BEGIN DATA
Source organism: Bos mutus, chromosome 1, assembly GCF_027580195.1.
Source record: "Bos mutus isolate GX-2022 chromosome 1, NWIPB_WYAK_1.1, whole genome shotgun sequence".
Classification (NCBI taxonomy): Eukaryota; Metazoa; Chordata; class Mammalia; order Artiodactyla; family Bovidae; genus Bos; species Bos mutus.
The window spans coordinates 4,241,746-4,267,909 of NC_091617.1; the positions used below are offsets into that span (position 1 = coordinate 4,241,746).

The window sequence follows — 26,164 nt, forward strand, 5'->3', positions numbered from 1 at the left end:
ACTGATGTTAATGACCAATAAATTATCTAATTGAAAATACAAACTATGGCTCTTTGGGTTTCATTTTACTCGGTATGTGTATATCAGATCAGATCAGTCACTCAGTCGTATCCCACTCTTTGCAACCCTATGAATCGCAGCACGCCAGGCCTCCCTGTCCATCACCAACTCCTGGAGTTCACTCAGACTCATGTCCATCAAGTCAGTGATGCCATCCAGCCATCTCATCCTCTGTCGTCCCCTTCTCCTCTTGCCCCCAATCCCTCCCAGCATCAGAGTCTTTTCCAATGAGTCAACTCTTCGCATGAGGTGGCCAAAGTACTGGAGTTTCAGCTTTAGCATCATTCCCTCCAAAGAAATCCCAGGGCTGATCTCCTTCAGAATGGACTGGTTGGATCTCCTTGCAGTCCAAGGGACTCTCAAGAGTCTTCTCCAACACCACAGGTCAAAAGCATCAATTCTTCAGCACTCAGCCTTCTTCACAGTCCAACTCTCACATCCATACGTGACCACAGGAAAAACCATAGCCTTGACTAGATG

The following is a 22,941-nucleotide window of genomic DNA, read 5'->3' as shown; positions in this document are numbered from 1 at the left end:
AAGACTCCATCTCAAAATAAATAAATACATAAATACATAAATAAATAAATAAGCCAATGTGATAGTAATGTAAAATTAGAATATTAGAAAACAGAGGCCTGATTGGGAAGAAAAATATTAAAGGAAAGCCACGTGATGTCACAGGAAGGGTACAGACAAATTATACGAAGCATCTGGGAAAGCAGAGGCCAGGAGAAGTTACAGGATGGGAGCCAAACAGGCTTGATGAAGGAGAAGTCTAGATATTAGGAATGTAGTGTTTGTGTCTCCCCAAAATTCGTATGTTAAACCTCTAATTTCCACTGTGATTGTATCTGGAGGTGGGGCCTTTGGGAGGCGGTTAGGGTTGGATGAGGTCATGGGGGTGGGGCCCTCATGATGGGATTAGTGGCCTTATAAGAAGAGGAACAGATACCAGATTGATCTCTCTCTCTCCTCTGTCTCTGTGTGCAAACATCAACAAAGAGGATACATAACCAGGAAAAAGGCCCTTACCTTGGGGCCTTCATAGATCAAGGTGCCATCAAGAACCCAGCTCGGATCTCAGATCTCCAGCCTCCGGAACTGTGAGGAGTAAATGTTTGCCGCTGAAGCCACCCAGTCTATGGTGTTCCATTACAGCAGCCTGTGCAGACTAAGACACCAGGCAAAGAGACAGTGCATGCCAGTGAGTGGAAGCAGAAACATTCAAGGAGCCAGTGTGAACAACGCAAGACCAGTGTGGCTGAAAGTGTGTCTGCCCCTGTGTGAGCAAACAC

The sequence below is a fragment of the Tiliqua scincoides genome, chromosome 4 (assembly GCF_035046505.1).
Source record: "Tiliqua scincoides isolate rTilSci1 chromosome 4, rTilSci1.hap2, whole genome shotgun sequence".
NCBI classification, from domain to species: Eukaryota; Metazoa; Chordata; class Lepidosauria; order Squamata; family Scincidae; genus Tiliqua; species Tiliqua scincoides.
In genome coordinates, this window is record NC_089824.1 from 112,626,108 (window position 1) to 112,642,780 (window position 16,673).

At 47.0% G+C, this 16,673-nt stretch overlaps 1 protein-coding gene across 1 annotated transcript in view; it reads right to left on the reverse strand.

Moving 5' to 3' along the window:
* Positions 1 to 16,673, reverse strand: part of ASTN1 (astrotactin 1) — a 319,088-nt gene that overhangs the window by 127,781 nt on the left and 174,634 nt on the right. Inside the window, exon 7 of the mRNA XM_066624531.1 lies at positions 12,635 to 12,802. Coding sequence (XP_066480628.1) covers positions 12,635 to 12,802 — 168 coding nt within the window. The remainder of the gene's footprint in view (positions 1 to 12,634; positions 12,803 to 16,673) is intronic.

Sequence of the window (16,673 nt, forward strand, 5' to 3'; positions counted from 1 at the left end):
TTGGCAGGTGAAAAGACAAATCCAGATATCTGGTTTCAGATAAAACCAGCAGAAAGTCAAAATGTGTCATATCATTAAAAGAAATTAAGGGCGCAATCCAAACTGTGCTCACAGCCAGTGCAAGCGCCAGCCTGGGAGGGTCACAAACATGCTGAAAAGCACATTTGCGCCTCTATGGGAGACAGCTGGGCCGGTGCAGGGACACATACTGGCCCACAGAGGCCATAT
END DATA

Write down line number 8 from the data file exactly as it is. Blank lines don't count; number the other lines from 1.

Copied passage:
AAGACTCCATCTCAAAATAAATAAATACATAAATACATAAATAAATAAATAAGCCAATGTGATAGTAATGTAAAATTAGAATATTAGAAAACAGAGGCCTGATTGGGAAGAAAAATATTAAAGGAAAGCCACGTGATGTCACAGGAAGGGTACAGACAAATTATACGAAGCATCTGGGAAAGCAGAGGCCAGGAGAAGTTACAGGATGGGAGCCAAACAGGCTTGATGAAGGAGAAGTCTAGATATTAGGAATGTAGTGTTTGTGTCTCCCCAAAATTCGTATGTTAAACCTCTAATTTCCACTGTGATTGTATCTGGAGGTGGGGCCTTTGGGAGGCGGTTAGGGTTGGATGAGGTCATGGGGGTGGGGCCCTCATGATGGGATTAGTGGCCTTATAAGAAGAGGAACAGATACCAGATTGATCTCTCTCTCTCCTCTGTCTCTGTGTGCAAACATCAACAAAGAGGATACATAACCAGGAAAAAGGCCCTTACCTTGGGGCCTTCATAGATCAAGGTGCCATCAAGAACCCAGCTCGGATCTCAGATCTCCAGCCTCCGGAACTGTGAGGAGTAAATGTTTGCCGCTGAAGCCACCCAGTCTATGGTGTTCCATTACAGCAGCCTGTGCAGACTAAGACACCAGGCAAAGAGACAGTGCATGCCAGTGAGTGGAAGCAGAAACATTCAAGGAGCCAGTGTGAACAACGCAAGACCAGTGTGGCTGAAAGTGTGTCTGCCCCTGTGTGAGCAAACAC